Button was another driver to shine in the dingy session, the Brit yet again enjoying getting caught in the rain, the lamentable conditions doing a good job of covering up the deficiencies of the RA107 chassis and bringing out the best in his smooth driving style. He was a consistent front runner in the knockout phases and after securing seventh place, he will start a season-best sixth in Toyota's back yard...

Eighth in the session - and therefore seventh on the grid - meanwhile was Mark Webber, the Australian doing a typically solid job in the Red Bull to qualify in single figures again.

With the mist hanging in the air, qualifying got underway on time, almost as a surprise given the ominous forecast that had prompted a contingency plan from the FIA just before the session about how to decide grid positions before the race.

Nonetheless, while a wet circuit often creates a watching game between those looking to clear the standing water first, the complete unknown of the Fuji area and its weather complex created a busy start to the session as the drivers discovered the perils of the track in treacherous conditions.

Even so, the low lying fog arguably made the conditions appear worse than they were and save for a couple of spins for Vettel and Ralf Schumacher, intermediate tyres were being wheeled out after a few minutes when it became clear that track was getting quicker as the seconds wore away.

Despite conditions that would often suggest a surprise in the results, the key title protagonists were having few problems establishing themselves, if not as dominantly as usual.

Alonso and Massa were proving particularly quick, but while Hamilton had a rather hairy moment in the closing stages as he found himself swamped by traffic, the Brit was also comfortably through.

Instead, the final six drivers were all those that had experienced some time in the drop zone this year already, most significantly Rubens Barrichello and Alex Wurz, although there was disappointment for home fans too when both Aguris dropped out, Anthony Davidson 19th and Takuma Sato 21st, while Sakon Yamamoto was 22nd in the Spyker, his team-mate Adrian Sutil just ahead in 20th.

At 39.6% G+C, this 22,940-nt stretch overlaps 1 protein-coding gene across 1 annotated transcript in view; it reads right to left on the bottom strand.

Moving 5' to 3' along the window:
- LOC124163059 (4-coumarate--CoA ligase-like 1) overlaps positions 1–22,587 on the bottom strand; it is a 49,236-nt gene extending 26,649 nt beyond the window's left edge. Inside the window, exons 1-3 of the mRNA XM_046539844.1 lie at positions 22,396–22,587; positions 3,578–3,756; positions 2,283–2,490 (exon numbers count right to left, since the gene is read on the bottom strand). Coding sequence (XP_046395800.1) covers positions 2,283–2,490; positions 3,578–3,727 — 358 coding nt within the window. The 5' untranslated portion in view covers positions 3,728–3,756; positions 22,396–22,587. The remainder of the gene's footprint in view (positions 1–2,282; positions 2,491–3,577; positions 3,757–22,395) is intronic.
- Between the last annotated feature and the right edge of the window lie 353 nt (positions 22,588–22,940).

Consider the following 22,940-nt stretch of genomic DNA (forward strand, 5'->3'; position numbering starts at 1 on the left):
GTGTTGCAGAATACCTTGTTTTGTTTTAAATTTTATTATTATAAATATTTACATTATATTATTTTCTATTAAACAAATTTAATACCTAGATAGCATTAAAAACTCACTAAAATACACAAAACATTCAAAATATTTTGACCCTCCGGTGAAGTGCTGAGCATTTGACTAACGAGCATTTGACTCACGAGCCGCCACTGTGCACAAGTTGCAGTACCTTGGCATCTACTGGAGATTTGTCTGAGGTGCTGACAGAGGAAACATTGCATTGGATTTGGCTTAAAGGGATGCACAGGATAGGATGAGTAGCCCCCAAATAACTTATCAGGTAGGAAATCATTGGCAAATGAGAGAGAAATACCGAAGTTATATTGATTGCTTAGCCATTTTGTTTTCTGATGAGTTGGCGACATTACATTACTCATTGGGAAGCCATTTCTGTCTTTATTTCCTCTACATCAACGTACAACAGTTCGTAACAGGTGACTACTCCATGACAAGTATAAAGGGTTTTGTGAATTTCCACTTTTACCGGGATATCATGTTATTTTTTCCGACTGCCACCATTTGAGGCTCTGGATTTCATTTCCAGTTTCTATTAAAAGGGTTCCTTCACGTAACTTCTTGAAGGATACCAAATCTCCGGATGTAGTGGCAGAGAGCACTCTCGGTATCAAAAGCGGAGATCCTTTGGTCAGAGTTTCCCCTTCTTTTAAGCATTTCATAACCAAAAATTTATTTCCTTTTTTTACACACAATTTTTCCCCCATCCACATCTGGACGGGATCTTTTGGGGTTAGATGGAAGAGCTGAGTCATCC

Still, while six drivers were eliminated, only 15 would make it to the second knockout phase when Ralf Schumacher ruined any hopes of a good qualifying position on his team's home soil by diving up the inside of Yamamoto in the final seconds and being caught out as the Spyker turned in. Getting briefly airborne in the otherwise low-speed clash, Schumacher would qualify yet go no further.

Crucially for this session, the rate of improvement in the track conditions slowed dramatically as light drizzle returned to disrupt proceedings, giving less of an advantage to those on their final laps. Indeed, this was particularly evident in the last minutes as those in the drop-zone attempted to haul themselves back into contention.

Again, there were few problems for the 'big four', Hamilton leading the quartet this time, while BMW duo Heidfeld and Kubica were also comfortably through.

The big news though was the appearance of Button and Vettel in the top ten, the duo doing enough to demote the Renaults of Giancarlo Fisichella to Heikki Kovalainen to 11th and 12th, the R27 looking rather evil on the slippery surface and displaying none of the speed that it had shown in the dry.

Rather more frustrating for the hopeful fans was the elimination of Trulli, the Italian unable to make the most of his prior experience of the circuit on a level playing field and as such managing just 14th - only the second time a Toyota hasn't made the top ten this year.

David Coulthard and Vitantonio Liuzzi were also forced out of the reckoning, qualifying 13th and 15th.